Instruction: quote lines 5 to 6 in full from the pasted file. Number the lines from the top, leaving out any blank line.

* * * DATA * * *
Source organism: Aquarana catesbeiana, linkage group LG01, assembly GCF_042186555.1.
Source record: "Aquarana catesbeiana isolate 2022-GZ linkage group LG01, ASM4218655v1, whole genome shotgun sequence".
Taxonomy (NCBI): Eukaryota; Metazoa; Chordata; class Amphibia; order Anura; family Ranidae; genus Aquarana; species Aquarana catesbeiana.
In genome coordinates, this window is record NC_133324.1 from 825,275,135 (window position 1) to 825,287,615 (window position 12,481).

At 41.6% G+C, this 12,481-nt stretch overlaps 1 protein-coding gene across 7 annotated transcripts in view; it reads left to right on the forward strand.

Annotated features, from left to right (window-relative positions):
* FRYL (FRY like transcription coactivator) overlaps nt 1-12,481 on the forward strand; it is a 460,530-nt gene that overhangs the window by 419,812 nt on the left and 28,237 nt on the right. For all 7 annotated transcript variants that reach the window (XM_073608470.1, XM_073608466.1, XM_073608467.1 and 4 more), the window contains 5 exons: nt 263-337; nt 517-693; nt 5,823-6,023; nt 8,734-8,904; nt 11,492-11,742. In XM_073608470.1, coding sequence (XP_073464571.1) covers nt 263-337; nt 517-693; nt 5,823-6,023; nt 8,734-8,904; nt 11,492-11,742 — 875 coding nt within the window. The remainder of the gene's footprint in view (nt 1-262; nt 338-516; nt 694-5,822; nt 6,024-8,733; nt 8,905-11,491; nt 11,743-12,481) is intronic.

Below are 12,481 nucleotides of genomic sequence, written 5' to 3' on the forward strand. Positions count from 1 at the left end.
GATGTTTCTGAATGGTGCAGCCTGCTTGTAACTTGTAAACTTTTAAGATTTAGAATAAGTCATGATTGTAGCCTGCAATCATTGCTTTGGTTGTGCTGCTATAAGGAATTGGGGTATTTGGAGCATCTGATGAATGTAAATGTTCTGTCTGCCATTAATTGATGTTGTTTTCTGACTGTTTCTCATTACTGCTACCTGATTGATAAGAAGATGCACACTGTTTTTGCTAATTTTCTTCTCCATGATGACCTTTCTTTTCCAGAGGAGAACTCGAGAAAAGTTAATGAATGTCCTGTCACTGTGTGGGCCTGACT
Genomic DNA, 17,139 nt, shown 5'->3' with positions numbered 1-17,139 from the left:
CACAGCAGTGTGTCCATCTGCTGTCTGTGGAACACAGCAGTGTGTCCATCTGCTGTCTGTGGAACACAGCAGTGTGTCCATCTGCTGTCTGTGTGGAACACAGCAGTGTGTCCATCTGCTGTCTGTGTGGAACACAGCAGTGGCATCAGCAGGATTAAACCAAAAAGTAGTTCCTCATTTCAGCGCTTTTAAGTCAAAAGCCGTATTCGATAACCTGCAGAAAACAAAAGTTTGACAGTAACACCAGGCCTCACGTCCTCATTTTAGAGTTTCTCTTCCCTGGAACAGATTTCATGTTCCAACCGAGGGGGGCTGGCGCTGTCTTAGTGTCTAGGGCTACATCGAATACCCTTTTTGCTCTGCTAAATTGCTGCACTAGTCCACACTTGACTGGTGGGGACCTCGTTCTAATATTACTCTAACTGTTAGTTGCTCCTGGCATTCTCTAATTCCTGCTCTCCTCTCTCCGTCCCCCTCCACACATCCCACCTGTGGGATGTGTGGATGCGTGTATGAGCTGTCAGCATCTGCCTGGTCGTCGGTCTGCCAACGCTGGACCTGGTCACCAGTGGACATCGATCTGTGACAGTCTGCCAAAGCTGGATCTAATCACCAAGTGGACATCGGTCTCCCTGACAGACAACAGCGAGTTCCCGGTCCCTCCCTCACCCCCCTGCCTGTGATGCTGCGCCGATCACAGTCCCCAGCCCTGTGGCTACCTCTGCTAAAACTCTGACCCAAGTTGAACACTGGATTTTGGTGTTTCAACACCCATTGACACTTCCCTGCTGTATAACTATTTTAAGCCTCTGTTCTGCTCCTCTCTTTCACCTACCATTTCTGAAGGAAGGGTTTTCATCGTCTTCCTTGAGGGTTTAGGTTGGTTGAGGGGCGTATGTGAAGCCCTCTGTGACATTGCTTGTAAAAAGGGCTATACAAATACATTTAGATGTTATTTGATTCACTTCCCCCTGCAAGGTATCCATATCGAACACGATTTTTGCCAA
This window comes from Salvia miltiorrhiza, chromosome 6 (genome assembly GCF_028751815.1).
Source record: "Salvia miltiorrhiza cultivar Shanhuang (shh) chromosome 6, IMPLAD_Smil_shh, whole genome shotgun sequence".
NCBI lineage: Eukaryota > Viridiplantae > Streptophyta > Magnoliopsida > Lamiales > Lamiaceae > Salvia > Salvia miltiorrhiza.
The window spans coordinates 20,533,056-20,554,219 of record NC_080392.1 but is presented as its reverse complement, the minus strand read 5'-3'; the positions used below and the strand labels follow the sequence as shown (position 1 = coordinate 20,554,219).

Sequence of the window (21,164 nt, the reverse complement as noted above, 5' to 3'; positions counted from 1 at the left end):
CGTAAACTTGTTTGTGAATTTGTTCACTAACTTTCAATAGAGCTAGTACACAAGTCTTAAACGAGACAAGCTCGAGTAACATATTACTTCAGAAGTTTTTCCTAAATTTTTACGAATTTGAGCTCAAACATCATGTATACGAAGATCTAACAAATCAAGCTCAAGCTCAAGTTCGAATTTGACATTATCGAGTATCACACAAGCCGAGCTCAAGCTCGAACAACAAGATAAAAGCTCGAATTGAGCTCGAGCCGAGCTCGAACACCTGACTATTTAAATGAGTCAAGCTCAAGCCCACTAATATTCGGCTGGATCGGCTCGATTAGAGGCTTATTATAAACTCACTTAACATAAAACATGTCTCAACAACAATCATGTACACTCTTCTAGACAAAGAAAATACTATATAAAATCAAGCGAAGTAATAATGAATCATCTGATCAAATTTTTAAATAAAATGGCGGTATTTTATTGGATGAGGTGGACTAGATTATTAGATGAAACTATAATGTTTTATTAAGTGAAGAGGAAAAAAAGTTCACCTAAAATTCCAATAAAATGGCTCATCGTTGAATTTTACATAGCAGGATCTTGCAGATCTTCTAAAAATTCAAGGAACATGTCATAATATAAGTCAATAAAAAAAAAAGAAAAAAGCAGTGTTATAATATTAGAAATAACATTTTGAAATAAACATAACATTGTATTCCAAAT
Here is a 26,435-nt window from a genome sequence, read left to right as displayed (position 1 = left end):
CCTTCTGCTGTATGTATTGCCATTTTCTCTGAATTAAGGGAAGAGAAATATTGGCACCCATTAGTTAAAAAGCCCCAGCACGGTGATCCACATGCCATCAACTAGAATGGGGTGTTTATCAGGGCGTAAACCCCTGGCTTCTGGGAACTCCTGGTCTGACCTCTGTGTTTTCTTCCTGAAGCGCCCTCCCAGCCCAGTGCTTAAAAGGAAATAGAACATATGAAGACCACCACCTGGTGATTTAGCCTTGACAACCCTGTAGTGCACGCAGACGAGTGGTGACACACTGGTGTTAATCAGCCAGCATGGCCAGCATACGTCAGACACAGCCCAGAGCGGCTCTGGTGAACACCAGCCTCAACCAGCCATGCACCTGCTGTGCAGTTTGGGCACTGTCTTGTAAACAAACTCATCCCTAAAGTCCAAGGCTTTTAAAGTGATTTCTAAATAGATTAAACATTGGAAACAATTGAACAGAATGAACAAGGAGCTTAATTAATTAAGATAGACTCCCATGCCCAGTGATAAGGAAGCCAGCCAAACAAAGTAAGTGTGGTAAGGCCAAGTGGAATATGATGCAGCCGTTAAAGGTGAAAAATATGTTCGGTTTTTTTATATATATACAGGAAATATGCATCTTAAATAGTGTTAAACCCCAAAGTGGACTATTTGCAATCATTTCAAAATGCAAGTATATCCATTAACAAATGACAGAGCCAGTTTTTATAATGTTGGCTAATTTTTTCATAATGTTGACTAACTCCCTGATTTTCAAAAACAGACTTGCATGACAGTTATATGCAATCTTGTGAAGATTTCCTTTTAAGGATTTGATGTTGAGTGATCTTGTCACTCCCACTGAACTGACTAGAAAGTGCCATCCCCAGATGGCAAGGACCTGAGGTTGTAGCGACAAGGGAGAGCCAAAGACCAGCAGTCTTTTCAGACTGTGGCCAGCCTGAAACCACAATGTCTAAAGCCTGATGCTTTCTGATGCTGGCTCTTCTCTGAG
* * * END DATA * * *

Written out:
At 41.6% G+C, this 12,481-nt stretch overlaps 1 protein-coding gene across 7 annotated transcripts in view; it reads left to right on the forward strand.

Annotated features, from left to right (window-relative positions):